Day 48: We Found The Snow

June 4, 2017

Total miles: 11.2 miles

Start: mile 747.0

End: mile 758.2

Total elevation gain/loss: 1239.5/1551.2 ft

What a difference a cold night makes on snow conditions! We were up early this morning (4am alarm… but hit snooze a couple times) and greeted by frozen condensation in our tent. By the time we were up and walking, the snow was firm. I’m loving my microspikes! It make walking on the firm snow super easy!

Of course, the snow only continued for another mile or so. Along the nearby saddle there was lots of dry ground for camping. Oh well, I liked our site and it ended up being protected from the wind.

The trail became a stream flowing out from under the snow.

Then the trail miraculously became clear of snow and we had a couple miles or so of fairly clear trail. Sweet! I’d honestly thought that we wouldn’t see this much clear trail once we hit the snow, but I’ll take what we can get.

Early morning meadow crossing. It was impossible to capture the sense of peace and tranquility as we crossed.

And then we were back in the snow. It’s not allowed to be that easy. We crossed a couple gorgeous meadows covered in snow this morning. The trail technically goes around the meadow, but we followed the footsteps over the snow through them. I think meadow crossings might end up being a challenge, because the footsteps are clear on your way into the meadow, but then seem to magically disappear and we had to navigate to find the trail again. Totally worth it though because they’ve been breathtaking. Pictures truly cannot do this section justice and it makes the extra effort of walking through the snow worth it.

After a few miles we came across the final junction to Horseshoe Meadows. Near the junction was a nice, steep wall of snow that it looked like people had practiced self-arrest on. We’d been meaning to practice so that we’d actually learn how to use our whippets and decided to give it a go. Big mistake.

I went first. I left my backpack at the bottom of the hill and carefully slid myself down the steep slope. Surprisingly, my whippet instantly caught. Success! Except now I was hanging off the side of the hill with both hands holding tight onto my whippet, my legs dangling in the air. Umm, now what? After much trying, I finally got my microspikes to grip into the steep, hard slope.  Holding on with my heavy backpack on would have been a challenge.

Next up, it was Michael. He slid off the hill… and kept sliding. His whippet didn’t catch and he sort of crashed at the bottom onto his knees. Ouch. We both tried again with varying success, but I think we both left with more scratches and bruises than when we started. I think the slope was too steep and the snow still too hard for this to have been a good practice spot. Lessons learned.

As we continued down the “trail” we spotted Ned’s group practicing their self-arrest technique on a much nicer looking hill. I guess we’ll have to keep our eyes out for another spot to practice (or quiz one of Ned’s students later about what we’re doing wrong).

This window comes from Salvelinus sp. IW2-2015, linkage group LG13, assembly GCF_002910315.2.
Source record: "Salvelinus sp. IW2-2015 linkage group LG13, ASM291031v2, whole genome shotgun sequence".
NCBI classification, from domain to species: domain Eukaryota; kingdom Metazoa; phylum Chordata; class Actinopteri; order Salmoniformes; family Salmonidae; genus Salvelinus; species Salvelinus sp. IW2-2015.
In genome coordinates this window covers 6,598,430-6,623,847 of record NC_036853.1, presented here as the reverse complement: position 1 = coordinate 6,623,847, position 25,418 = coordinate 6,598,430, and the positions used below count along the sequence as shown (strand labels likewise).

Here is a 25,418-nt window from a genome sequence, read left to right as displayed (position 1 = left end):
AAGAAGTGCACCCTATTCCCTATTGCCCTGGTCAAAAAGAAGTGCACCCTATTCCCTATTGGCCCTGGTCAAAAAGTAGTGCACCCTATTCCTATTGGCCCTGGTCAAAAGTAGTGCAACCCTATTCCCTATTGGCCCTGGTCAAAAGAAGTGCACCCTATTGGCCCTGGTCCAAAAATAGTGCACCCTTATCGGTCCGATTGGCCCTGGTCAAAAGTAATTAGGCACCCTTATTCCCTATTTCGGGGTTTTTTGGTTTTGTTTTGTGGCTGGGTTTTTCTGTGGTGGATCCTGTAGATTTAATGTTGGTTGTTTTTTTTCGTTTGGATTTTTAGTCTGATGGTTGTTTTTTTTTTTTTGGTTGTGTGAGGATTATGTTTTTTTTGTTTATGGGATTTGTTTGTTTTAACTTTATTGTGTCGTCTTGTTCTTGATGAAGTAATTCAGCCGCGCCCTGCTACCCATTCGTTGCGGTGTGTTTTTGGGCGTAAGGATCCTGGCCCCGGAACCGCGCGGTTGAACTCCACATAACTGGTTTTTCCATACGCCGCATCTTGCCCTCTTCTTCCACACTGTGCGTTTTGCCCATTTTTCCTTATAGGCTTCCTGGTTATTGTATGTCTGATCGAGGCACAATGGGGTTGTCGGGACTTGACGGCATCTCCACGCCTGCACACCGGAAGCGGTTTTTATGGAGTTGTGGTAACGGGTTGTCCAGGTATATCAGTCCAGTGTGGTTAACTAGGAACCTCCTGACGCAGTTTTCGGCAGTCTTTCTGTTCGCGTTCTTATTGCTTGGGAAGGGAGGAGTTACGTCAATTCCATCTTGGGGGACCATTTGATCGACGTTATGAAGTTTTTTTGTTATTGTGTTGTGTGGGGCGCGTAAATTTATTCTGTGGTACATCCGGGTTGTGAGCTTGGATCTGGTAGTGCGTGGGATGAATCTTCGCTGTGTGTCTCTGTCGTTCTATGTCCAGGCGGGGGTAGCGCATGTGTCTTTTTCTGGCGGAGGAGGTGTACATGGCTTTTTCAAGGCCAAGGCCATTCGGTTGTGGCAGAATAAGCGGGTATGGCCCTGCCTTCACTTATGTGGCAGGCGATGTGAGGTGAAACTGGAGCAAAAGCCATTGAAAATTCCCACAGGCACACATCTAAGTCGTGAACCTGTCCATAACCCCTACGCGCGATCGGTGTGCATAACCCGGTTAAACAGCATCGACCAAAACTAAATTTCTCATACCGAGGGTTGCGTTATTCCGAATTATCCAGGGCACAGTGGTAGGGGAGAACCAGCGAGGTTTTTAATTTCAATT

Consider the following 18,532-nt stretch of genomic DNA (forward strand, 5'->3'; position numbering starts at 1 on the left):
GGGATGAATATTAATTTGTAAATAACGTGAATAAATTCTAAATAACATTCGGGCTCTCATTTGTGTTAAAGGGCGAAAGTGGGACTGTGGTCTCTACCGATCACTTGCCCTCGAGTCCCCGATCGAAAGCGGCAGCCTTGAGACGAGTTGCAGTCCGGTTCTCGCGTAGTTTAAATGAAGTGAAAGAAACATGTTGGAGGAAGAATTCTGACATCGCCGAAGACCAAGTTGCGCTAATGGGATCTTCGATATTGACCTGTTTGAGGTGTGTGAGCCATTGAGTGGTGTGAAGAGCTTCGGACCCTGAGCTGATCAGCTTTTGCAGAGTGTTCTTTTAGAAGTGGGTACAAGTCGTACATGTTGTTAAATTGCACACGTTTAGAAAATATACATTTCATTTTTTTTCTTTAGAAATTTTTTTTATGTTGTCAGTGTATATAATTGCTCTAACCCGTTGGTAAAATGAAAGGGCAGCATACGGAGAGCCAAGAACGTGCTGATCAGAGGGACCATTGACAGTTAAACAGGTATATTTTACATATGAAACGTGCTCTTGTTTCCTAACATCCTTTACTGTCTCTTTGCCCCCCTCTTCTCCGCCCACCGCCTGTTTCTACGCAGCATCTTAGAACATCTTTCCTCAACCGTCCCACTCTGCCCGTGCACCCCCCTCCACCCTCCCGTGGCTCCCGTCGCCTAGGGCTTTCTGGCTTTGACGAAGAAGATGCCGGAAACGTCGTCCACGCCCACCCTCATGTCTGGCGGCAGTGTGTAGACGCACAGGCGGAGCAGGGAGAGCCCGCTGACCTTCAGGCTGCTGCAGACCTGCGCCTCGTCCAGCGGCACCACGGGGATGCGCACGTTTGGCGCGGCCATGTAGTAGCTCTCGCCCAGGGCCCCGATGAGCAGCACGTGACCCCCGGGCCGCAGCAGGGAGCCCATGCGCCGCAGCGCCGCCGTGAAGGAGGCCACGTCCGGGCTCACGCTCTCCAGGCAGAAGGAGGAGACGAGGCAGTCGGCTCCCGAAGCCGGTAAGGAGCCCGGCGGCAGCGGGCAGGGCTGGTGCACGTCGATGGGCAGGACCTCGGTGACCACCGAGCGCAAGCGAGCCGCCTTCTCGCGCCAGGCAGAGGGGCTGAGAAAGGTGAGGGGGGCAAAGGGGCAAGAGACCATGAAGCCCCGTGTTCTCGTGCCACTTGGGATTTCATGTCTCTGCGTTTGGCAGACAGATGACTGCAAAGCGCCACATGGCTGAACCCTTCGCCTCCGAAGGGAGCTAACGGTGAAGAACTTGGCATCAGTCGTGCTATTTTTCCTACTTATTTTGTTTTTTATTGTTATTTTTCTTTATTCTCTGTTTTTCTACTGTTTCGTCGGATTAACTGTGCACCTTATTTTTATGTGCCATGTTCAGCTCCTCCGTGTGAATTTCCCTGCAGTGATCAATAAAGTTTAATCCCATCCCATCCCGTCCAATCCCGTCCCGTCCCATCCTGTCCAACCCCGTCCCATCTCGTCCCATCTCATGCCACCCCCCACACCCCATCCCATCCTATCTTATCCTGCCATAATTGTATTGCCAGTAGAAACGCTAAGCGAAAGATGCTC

Collecting water

After making good progress early this morning (on largely clear trail), the snow really started to slow us down. There are tons of sun cups (where the sun melts snow unevenly, creating “cups” in the snow) when walking across the Meadows and I especially found the descents to be exhausting. While sometimes there were good footprints to follow, at other times we found ourselves struggling to get back on a good route to get towards the trail. Despite the footprints, we saw almost no one as we walked today. Maybe this will be a trend?

We ate a quick lunch so as not to waste our time on firmer snow. By then it was already starting to get slushy and our footing became less certain. As we were going down one of the large hills there were tracks as though people had skied down on their feet. Turns out that I’m not very good at this and fell multiple times — one of which hurt my back quite a bit. Easing our way down the hill was quickly disappearing as an option though because the snow wouldn’t hold under our footsteps.  

And now to go downhill…

I decided to call it a day. It was only 2pm. We’d already surpassed our 10-mile-per-day goal and had come across a relatively flat and dry area with access to water nearby. Honestly, stopping this early was a tough decision. Intuitively I know it was the right one for me. Hiking later into the day is exhausting and the softer snow increases the chance of injury. But this other voice in my head is thinking about the long days we walked in Southern California and feeling like maybe I am just being lazy. It doesn’t help that after a day of seeing barely anyone it seems like a bunch of people are now passing our tent site in the late afternoon and early evening. How do they do it?

Admittedly, it’s been nice relaxing this afternoon and not having to cook dinner in a rush. And I’m exhausted. Hiking in the snow and navigating to find the best route is exhausting!  Tonight is the first night that the bear can requirement is in place.  We almost got our remaining food and trash to fit!  We need to eat more food!

Current ailments:

Elizabeth: slightly sore back, small mystery gash on my thigh (from self-arrest practice?).

Michael: sore knees and hip, recovering blister on right heel.

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